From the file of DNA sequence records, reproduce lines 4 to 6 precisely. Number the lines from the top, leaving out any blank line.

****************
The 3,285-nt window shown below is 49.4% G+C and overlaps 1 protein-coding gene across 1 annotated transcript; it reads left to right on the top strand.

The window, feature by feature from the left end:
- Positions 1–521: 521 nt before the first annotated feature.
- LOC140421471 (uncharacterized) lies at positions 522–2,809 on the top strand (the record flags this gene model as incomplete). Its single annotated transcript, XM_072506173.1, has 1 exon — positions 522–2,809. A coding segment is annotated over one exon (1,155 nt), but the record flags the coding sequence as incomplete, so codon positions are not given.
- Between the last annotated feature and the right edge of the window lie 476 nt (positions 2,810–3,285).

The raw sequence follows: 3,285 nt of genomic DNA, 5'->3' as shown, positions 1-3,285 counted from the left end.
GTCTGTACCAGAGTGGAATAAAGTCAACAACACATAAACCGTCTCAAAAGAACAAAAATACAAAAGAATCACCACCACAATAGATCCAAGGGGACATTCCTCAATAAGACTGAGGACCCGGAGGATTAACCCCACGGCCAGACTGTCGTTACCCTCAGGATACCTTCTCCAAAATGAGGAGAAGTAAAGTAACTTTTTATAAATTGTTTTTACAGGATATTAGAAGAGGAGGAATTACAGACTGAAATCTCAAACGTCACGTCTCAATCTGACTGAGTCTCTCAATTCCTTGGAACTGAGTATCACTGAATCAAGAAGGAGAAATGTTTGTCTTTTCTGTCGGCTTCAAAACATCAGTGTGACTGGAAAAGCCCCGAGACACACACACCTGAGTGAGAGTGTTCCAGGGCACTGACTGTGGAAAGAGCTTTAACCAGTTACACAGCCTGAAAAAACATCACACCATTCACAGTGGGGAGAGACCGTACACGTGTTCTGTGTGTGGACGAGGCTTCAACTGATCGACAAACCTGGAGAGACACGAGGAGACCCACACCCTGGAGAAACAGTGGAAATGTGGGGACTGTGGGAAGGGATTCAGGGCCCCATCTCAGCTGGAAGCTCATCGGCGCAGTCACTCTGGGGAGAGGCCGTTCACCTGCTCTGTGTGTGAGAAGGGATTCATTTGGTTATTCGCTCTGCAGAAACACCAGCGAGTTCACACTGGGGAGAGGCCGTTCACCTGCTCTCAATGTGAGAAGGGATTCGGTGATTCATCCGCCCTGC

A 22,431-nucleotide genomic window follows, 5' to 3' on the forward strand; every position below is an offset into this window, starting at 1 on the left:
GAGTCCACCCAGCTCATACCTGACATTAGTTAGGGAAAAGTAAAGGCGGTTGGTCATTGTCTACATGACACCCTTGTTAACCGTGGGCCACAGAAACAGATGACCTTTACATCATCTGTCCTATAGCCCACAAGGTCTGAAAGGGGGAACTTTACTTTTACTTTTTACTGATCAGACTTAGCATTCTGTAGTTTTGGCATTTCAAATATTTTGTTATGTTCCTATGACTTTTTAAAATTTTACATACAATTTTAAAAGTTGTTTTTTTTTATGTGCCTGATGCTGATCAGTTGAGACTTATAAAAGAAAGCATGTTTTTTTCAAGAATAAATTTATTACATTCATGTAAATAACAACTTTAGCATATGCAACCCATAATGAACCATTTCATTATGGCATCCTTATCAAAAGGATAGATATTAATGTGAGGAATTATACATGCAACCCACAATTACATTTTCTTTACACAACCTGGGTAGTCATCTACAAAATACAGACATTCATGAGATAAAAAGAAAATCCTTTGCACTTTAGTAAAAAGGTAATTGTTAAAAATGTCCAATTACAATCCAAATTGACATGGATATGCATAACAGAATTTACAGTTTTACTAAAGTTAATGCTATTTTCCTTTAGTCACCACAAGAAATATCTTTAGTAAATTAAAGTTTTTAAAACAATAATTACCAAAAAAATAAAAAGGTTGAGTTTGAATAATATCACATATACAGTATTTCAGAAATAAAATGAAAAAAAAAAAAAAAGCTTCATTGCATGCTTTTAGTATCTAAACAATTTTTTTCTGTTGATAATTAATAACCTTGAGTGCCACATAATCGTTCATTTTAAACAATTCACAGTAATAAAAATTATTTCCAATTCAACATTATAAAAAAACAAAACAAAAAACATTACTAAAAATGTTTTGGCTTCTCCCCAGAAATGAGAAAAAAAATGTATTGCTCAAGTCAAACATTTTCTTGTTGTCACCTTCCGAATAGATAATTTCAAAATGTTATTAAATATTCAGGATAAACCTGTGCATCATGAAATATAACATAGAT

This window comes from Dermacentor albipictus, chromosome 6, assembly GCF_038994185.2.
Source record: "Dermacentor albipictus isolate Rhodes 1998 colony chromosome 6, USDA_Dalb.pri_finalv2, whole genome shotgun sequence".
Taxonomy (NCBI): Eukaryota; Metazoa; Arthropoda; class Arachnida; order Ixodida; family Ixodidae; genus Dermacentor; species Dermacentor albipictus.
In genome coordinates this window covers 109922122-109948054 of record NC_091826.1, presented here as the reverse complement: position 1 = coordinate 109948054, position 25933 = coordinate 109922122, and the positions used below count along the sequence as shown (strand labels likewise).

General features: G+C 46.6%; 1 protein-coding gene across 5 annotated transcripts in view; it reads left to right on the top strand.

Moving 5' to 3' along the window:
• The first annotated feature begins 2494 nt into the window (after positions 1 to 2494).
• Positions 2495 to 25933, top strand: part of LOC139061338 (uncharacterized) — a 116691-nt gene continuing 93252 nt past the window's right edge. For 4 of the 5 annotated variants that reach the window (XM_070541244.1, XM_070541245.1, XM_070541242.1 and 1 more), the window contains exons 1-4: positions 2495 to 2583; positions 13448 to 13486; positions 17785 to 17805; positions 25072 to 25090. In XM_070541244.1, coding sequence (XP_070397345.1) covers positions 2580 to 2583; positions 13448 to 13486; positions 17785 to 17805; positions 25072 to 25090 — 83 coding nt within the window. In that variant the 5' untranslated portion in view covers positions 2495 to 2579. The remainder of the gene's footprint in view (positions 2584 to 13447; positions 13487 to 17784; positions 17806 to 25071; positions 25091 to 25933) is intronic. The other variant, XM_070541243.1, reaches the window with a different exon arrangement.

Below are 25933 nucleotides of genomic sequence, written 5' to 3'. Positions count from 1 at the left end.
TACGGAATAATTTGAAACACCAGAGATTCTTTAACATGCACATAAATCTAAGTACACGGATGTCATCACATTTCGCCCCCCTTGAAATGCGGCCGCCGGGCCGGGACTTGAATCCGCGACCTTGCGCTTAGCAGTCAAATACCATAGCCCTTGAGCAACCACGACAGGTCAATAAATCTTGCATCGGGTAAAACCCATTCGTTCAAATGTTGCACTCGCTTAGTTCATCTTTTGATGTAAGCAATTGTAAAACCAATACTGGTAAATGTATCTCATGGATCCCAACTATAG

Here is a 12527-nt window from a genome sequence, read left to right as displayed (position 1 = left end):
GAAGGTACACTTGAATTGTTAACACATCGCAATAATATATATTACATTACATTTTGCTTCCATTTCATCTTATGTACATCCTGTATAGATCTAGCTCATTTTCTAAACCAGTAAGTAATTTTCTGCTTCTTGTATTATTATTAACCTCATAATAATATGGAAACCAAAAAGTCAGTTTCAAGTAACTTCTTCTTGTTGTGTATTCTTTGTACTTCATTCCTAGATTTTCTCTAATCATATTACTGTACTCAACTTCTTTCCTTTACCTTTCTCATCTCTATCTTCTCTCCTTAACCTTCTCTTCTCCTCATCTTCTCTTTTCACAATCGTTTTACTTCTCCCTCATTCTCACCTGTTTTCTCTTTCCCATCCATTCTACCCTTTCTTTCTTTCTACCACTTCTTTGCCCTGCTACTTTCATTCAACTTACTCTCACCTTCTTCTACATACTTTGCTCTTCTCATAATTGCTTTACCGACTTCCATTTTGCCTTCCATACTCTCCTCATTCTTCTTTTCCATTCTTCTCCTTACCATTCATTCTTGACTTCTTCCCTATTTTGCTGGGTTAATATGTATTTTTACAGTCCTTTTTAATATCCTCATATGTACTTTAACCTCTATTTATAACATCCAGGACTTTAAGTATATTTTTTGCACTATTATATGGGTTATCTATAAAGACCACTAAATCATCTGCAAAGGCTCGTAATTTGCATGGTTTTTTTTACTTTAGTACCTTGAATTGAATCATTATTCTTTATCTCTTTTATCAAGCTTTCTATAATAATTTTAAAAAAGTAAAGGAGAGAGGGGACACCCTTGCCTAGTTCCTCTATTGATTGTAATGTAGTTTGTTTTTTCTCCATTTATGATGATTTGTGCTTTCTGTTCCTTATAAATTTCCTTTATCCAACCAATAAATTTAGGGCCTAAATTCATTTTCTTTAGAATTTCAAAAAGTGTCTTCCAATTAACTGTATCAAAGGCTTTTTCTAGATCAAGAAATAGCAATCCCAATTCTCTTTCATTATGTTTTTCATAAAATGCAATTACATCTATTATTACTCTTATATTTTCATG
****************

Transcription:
- LOC140421471 (uncharacterized) lies at positions 522–2,809 on the top strand (the record flags this gene model as incomplete). Its single annotated transcript, XM_072506173.1, has 1 exon — positions 522–2,809. A coding segment is annotated over one exon (1,155 nt), but the record flags the coding sequence as incomplete, so codon positions are not given.
- Between the last annotated feature and the right edge of the window lie 476 nt (positions 2,810–3,285).

The raw sequence follows: 3,285 nt of genomic DNA, 5'->3' as shown, positions 1-3,285 counted from the left end.